Are You Sure That’s Not White Salt-Glazed Stoneware?

About a month ago, I started to write a blog post titled “Puzzling Over Puzzle Pieces” which would discuss the research we were doing on a few sherds of creamware with an unusual “scratch-blue” decoration (to learn more about eighteenth-century ceramics, check out our previous post Party Like It’s 1776).  This post would detail the limited knowledge we had about these presumably rare sherds, and serve as a form of outreach for us to learn more.  Since that time, we have found out a great deal about this scratch-blue, cream-colored earthenware, and are eager to share our finds.

The scratch-blue decoration is almost always found on English white salt-glazed stoneware, and was a popular style during the mid-eighteenth century.  Knowing this, we were all shocked to see the decoration applied to creamware in the archeological collection from City Point in Petersburg National Battlefield.  After cataloging hundreds of thousands of artifacts here at NMSC, we had never seen this decorative style applied to creamware.  There was little doubt that the sherds were creamware as they looked so different from the salt-glazed stoneware examples also in the collection.

Scratch Blue decroation on Creamware and Salt-Glazed Stoneware

On the left are the sherds of scratch-blue creamware (no salt-glaze present) and on the right are sherds of scratch-blue white salt-glazed stoneware. Note the difference in the colors and the textures of the glazes. Photo by NMSC Staff

We contacted other people in the museum and archeology fields to see if they had come across scratch-blue creamware before.  We got a number of replies ranging from brief and/or skeptical to very helpful.  More than one of the replies claimed they had never seen or heard of scratch-blue creamware and that it did not exist.  Though we disagreed about its existence, we understood how strange and elusive these sherds really were.  None of the museums that responded to our query claimed to have any in their collections.  Do you?

One of the replies to our query gave us the name of the Bovey Tracey pottery in Devon, England that they thought may be tied to scratch-blue creamware production.  Ivor Noel Hume writes briefly about the Swansea (later renamed Cambrian) pot house and its creamwares during the mid- to late-eighteenth century which were “often decorated in a scratch-blue” (Hume 1969; 128).  From here, we began researching these two potteries in more depth to find out more about our mysterious ware.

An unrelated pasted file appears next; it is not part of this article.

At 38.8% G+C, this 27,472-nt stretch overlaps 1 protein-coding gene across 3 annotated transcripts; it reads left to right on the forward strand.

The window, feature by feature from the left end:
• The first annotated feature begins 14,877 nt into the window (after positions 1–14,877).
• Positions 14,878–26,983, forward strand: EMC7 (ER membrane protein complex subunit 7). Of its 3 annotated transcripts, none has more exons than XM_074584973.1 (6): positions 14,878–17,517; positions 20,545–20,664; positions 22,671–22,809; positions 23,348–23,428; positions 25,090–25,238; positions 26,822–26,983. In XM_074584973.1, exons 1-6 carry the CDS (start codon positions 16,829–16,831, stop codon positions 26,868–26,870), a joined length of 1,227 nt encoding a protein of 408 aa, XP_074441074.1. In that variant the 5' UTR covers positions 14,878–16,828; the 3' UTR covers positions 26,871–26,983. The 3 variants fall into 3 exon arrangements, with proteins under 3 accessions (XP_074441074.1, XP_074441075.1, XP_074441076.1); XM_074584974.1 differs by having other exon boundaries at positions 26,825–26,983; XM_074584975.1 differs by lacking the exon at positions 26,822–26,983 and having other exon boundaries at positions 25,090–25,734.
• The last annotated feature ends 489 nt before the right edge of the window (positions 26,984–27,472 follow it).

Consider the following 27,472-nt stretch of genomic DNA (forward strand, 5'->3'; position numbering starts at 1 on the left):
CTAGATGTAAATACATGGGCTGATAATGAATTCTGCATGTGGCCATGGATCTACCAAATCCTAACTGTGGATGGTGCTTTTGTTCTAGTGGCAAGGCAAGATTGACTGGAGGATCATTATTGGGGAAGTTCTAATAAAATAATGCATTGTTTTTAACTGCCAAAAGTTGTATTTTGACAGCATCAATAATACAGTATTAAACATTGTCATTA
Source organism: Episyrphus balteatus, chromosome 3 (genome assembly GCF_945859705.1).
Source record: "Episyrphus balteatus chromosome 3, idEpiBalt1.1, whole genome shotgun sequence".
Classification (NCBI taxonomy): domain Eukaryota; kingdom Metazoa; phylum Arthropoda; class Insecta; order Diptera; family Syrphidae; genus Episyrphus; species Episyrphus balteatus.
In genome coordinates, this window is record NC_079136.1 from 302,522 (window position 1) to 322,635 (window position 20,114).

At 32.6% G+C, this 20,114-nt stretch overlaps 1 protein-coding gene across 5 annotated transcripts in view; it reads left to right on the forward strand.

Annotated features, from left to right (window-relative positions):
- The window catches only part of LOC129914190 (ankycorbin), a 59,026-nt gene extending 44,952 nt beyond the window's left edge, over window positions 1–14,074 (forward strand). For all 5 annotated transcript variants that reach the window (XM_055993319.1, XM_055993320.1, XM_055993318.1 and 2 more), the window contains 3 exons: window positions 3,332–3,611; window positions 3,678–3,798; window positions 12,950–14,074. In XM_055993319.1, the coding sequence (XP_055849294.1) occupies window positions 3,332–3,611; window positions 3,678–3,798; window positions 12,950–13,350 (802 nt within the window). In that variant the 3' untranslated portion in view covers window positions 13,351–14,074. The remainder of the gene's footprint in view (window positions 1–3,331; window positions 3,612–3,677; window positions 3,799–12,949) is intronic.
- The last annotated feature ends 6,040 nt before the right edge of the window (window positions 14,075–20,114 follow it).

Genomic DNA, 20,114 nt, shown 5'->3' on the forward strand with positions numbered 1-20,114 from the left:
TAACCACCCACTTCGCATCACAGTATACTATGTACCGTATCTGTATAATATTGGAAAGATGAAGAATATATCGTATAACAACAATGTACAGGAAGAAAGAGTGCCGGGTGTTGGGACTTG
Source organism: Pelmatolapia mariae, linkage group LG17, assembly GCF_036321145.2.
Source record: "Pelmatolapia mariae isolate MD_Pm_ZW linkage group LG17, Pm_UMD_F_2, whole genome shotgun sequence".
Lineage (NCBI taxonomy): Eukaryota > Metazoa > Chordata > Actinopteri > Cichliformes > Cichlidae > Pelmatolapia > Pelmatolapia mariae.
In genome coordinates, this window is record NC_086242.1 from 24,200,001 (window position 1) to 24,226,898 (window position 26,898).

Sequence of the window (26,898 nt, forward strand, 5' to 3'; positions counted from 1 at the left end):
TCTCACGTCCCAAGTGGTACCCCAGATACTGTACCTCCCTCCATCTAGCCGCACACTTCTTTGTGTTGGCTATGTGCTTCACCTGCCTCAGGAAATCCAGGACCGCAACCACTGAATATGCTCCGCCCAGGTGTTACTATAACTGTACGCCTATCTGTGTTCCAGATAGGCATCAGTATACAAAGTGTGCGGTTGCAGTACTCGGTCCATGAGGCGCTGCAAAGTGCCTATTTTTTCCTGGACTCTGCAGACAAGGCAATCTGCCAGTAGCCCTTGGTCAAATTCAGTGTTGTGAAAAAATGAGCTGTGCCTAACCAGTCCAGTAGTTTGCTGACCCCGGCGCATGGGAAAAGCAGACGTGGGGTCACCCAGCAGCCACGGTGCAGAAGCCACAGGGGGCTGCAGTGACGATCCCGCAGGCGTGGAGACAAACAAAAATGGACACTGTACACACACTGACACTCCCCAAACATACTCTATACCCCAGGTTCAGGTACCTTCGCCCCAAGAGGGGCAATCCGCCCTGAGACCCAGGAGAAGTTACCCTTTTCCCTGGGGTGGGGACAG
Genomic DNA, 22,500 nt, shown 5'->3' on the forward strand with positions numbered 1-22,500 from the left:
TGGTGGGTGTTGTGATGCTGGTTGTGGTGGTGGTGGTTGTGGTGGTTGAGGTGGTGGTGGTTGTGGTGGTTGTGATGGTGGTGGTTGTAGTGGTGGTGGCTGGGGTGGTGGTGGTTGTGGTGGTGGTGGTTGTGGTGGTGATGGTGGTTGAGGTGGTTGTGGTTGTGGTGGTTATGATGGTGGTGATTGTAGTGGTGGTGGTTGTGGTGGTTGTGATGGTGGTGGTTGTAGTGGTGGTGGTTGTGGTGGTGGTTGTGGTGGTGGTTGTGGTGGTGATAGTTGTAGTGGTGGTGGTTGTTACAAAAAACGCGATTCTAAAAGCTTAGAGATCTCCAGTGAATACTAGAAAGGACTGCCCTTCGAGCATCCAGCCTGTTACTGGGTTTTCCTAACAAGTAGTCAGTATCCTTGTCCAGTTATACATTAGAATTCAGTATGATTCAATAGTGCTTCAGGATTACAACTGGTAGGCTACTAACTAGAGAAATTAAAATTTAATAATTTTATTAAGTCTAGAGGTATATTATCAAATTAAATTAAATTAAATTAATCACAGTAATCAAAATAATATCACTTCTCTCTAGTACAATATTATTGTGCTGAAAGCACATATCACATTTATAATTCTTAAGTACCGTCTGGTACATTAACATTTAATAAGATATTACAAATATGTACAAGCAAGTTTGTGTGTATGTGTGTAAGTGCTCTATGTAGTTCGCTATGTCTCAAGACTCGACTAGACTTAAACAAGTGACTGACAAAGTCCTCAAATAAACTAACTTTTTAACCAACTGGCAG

Have you seen a cream-colored, scratch-blue sherd or vessel in your own museum collection?  Are there more examples out there disguised as white salt-glazed stoneware?    

We now know for sure that the scratch-blue decoration was applied not only to white salt-glazed stoneware, but also creamware! 

Stay tuned for an upcoming blog post about our findings and conclusions!

Sources

Gray, Jonathan.  War and Peace: Swansea Ceramics 1775-1815. Haughton International Fairs, 2010.

Hume, Ivor Noel.  A Guide to Artifacts of Colonial America.  Philadelphia:  University of Pennsylvania Press, 1969.

Skerry, Janine E., and Suzanne Findlen Hood, Salt-Glazed Stoneware in Early America.  Williamsburg: The Colonial Williamsburg Foundation, 2009.

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About Nikki W.

Nikki is a museum technician and has a M.A. in historical archaeology from Boston University and a B.S. in geological sciences and history from Salem State University. Her areas of interest include historic ceramics, 17th and 18th century New England history, geoarchaeology, and American decorative arts.
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4 Responses to Are You Sure That’s Not White Salt-Glazed Stoneware?

  1. Dawn McMahon says:

    My computer screen is not the greatest and I know there is color distortion from screen to screen, but the “scratch-blue” creamware almost looks like “scratch-green” when compared to the salt glaze stoneware example. Do you think the yellowing used in the creamware may have impacted the cobalt blue to give it a greenish blue effect? It would make sense that this decorative technique would have been used on creamware as well as salt-glaze since they overlapped time wise in popularity.

  2. Jamey Deetz says:

    Hi ,
    I have spent most of my life collecting and excavating ceramics mostly on the east coast . I worked on many sites in Virginia and Massachusetts and have never seen scratch blue creamware. Its easy to distinguish between stoneware and creamware by the hardness of the body when scratched with a sharp object stoneware is hard as a rock and the creamware will show the a mark .

    Jamey Deetz

  3. Anne Yentsch says:

    I am quite sure I’ve seen scratch-blue creamware sherds and I think they were recovered from the Calvert site in Annapolis, Md. But I can’t lay my hands on anything that would corroborate this.

  4. As the curator, I feel obligated to remind our readers that scratching or altering artifacts in any way is not something we encourage.

    The good news is that there are other diagnostic traits that can be identified by the naked eye. These pieces lack the tell tale “orange peel” surface typical to salt-glazed stoneware. Although it is a decorative style we also have never seen on creamware, we are quite certain that our pieces are in fact creamware.

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